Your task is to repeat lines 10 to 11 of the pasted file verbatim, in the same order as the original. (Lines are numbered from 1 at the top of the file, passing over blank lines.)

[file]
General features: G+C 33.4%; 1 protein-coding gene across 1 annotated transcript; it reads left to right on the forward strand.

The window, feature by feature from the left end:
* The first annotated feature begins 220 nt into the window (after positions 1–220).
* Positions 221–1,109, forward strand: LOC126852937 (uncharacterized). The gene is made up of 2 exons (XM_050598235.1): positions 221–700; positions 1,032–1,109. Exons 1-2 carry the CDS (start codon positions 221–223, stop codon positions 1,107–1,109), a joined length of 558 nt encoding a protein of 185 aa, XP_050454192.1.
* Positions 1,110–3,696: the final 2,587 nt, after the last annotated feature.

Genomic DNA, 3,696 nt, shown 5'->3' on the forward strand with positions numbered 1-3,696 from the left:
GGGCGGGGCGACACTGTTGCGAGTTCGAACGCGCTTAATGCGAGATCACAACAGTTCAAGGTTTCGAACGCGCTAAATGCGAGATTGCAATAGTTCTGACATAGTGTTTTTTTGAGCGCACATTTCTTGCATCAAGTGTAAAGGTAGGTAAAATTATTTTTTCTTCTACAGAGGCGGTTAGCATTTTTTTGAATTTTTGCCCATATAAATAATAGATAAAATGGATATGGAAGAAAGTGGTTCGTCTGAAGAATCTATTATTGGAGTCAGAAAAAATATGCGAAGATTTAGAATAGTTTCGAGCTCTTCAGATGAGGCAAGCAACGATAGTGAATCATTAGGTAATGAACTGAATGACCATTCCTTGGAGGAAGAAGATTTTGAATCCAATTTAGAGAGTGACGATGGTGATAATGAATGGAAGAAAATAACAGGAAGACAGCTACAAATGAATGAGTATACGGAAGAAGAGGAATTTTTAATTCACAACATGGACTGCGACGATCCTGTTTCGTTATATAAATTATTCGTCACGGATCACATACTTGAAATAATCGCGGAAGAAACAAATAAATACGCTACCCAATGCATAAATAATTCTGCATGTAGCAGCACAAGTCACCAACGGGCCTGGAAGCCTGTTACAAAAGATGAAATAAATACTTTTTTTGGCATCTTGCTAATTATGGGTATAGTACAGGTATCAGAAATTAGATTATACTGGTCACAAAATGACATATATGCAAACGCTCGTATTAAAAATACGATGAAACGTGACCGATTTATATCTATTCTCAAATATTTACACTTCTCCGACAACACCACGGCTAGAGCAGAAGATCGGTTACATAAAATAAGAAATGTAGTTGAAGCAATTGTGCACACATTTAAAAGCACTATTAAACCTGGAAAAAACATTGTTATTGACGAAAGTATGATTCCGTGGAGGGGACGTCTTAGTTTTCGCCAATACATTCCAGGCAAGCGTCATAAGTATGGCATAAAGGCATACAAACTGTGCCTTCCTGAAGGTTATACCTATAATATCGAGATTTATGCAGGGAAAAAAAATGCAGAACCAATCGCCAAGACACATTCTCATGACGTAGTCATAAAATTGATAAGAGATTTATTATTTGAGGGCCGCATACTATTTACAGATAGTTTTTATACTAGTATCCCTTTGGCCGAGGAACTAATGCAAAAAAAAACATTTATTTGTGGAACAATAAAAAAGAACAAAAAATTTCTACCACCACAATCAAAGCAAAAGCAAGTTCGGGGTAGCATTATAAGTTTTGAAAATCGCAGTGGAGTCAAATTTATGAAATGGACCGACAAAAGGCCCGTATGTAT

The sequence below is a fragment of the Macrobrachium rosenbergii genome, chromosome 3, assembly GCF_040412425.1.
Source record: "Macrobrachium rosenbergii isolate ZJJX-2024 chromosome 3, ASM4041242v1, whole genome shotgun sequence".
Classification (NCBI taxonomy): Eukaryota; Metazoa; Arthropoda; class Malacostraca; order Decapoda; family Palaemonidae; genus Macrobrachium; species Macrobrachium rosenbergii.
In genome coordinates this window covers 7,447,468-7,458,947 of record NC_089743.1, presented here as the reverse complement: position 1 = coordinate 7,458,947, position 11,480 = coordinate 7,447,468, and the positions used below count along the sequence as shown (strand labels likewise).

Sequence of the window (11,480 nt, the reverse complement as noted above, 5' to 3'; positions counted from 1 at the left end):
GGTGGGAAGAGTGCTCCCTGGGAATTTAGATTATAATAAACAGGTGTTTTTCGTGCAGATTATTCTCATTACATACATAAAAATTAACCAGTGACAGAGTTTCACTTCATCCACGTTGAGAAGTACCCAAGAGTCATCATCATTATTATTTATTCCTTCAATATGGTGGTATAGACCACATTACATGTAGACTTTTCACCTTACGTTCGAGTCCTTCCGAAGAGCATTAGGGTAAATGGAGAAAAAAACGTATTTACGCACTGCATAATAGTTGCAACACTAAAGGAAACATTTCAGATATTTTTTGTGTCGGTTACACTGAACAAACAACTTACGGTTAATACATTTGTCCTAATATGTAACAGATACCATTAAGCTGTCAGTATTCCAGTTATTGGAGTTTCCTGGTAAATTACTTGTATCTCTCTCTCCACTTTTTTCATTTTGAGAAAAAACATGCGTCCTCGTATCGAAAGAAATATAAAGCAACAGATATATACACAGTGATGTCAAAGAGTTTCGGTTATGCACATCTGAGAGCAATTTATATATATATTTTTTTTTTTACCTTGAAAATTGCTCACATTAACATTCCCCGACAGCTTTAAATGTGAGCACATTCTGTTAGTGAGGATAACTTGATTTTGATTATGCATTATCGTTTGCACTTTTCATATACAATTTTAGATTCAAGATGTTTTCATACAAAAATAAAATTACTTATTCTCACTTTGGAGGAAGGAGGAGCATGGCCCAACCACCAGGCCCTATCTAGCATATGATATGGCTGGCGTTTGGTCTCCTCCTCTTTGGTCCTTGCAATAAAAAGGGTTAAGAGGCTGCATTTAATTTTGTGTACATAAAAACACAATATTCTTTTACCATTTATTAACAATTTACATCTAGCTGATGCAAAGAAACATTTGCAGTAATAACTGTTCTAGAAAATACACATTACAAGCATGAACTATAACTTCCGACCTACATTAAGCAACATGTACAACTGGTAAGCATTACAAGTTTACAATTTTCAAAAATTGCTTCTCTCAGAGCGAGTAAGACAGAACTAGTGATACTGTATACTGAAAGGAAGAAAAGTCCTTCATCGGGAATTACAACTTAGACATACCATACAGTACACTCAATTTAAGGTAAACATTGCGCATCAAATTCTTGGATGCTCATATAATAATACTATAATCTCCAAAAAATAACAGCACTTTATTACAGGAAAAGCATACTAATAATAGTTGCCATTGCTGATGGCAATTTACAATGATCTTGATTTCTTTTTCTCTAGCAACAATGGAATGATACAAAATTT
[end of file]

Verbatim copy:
Classification (NCBI taxonomy): Eukaryota; Metazoa; Arthropoda; class Malacostraca; order Decapoda; family Palaemonidae; genus Macrobrachium; species Macrobrachium rosenbergii.
In genome coordinates this window covers 7,447,468-7,458,947 of record NC_089743.1, presented here as the reverse complement: position 1 = coordinate 7,458,947, position 11,480 = coordinate 7,447,468, and the positions used below count along the sequence as shown (strand labels likewise).